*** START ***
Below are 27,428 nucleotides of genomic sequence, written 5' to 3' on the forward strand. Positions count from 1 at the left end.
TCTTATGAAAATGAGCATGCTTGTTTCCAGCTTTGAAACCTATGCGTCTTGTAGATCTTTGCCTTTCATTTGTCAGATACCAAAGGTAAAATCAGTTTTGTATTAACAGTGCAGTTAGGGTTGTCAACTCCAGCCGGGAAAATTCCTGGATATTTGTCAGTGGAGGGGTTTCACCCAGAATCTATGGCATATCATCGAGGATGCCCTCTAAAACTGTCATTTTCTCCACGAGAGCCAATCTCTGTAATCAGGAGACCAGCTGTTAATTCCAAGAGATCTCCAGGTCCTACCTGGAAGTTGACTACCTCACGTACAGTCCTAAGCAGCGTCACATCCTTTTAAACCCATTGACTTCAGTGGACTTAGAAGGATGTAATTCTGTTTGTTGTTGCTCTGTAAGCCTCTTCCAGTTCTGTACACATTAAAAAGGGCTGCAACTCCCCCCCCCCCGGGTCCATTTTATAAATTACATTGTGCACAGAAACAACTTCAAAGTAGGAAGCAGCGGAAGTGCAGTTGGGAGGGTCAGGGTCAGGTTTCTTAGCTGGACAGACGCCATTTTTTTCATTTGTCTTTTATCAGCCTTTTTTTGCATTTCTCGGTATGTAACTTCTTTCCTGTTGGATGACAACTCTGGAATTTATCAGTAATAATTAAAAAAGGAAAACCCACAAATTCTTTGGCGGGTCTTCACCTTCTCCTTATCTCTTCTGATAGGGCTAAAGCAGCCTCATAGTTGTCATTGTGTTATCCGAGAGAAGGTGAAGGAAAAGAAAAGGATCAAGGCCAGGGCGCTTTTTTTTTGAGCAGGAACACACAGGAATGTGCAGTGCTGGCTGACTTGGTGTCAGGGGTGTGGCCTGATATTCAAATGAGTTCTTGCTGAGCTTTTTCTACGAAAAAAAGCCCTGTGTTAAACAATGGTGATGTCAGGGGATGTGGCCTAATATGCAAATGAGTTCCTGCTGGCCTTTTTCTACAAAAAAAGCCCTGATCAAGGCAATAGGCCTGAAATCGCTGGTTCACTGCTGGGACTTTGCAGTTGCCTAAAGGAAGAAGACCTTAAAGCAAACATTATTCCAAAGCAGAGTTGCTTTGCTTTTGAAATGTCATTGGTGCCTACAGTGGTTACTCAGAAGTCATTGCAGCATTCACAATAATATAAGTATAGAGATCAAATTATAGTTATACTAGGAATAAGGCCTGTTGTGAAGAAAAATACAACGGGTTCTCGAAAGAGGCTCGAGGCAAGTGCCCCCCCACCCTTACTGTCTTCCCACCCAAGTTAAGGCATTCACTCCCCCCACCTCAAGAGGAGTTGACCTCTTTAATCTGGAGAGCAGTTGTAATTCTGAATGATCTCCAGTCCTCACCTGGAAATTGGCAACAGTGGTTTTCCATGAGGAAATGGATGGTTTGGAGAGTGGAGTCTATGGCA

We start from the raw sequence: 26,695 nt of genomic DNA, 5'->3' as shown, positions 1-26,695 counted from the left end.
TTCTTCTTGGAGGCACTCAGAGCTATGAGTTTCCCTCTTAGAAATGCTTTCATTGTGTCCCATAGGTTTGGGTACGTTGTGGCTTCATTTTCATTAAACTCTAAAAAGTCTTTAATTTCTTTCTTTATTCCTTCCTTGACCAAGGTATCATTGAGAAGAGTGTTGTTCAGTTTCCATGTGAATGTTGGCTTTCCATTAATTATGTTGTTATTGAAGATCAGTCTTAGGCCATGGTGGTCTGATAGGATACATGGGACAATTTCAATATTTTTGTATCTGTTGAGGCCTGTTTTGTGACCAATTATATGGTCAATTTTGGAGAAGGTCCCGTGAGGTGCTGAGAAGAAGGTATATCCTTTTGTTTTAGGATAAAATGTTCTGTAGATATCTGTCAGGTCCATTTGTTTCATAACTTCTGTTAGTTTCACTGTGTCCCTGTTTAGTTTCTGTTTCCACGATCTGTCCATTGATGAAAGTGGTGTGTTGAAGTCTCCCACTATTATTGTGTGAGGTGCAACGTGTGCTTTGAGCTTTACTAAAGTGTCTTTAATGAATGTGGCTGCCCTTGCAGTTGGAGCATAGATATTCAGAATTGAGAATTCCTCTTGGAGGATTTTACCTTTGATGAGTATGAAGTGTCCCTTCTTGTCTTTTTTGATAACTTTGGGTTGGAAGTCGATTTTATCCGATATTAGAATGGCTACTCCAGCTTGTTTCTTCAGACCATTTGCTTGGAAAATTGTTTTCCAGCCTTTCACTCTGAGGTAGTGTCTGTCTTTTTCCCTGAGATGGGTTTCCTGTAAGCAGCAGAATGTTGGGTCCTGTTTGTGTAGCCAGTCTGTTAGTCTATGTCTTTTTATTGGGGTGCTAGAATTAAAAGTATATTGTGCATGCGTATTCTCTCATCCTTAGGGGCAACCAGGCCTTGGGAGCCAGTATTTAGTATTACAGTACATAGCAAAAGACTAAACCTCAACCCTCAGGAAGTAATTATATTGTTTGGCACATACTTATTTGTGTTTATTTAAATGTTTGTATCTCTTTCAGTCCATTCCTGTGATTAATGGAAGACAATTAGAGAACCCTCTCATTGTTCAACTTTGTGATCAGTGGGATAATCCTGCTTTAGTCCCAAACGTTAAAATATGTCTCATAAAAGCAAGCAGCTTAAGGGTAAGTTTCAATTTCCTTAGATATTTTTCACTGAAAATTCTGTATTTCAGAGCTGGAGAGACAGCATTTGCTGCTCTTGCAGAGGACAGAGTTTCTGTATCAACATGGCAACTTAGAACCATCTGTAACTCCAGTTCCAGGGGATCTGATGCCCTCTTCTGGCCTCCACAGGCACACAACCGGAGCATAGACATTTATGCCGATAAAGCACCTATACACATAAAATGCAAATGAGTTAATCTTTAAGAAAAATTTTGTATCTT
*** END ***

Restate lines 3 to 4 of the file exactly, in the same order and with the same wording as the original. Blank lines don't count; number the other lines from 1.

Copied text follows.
We start from the raw sequence: 26,695 nt of genomic DNA, 5'->3' as shown, positions 1-26,695 counted from the left end.
TTCTTCTTGGAGGCACTCAGAGCTATGAGTTTCCCTCTTAGAAATGCTTTCATTGTGTCCCATAGGTTTGGGTACGTTGTGGCTTCATTTTCATTAAACTCTAAAAAGTCTTTAATTTCTTTCTTTATTCCTTCCTTGACCAAGGTATCATTGAGAAGAGTGTTGTTCAGTTTCCATGTGAATGTTGGCTTTCCATTAATTATGTTGTTATTGAAGATCAGTCTTAGGCCATGGTGGTCTGATAGGATACATGGGACAATTTCAATATTTTTGTATCTGTTGAGGCCTGTTTTGTGACCAATTATATGGTCAATTTTGGAGAAGGTCCCGTGAGGTGCTGAGAAGAAGGTATATCCTTTTGTTTTAGGATAAAATGTTCTGTAGATATCTGTCAGGTCCATTTGTTTCATAACTTCTGTTAGTTTCACTGTGTCCCTGTTTAGTTTCTGTTTCCACGATCTGTCCATTGATGAAAGTGGTGTGTTGAAGTCTCCCACTATTATTGTGTGAGGTGCAACGTGTGCTTTGAGCTTTACTAAAGTGTCTTTAATGAATGTGGCTGCCCTTGCAGTTGGAGCATAGATATTCAGAATTGAGAATTCCTCTTGGAGGATTTTACCTTTGATGAGTATGAAGTGTCCCTTCTTGTCTTTTTTGATAACTTTGGGTTGGAAGTCGATTTTATCCGATATTAGAATGGCTACTCCAGCTTGTTTCTTCAGACCATTTGCTTGGAAAATTGTTTTCCAGCCTTTCACTCTGAGGTAGTGTCTGTCTTTTTCCCTGAGATGGGTTTCCTGTAAGCAGCAGAATGTTGGGTCCTGTTTGTGTAGCCAGTCTGTTAGTCTATGTCTTTTTATTGGGGTGCTAGAATTAAAAGTATATTGTGCATGCGTATTCTCTCATCCTTAGGGGCAACCAGGCCTTGGGAGCCAGTATTTAGTATTACAGTACATAGCAAAAGACTAAACCTCAACCCTCAGGAAGTAATTATATTGTTTGGCACATACTTATTTGTGTTTATTTAAATGTTTGTATCTCTTTCAGTCCATTCCTGTGATTAATGGAAGACAATTAGAGAACCCTCTCATTGTTCAACTTTGTGATCAGTGGGATAATCCTGCTTTAGTCCCAAACGTTAAAATATGTCTCATAAAAGCAAGCAGCTTAAGGGTAAGTTTCAATTTCCTTAGATATTTTTCACTGAAAATTCTGTATTTCAGAGCTGGAGAGACAGCATTTGCTGCTCTTGCAGAGGACAGAGTTTCTGTATCAACATGGCAACTTAGAACCATCTGTAACTCCAGTTCCAGGGGATCTGATGCCCTCTTCTGGCCTCCACAGGCACACAACCGGAGCATAGACATTTATGCCGATAAAGCACCTATACACATAAAATGCAAATGAGTTAATCTTTAAGAAAAATTTTGTATCTT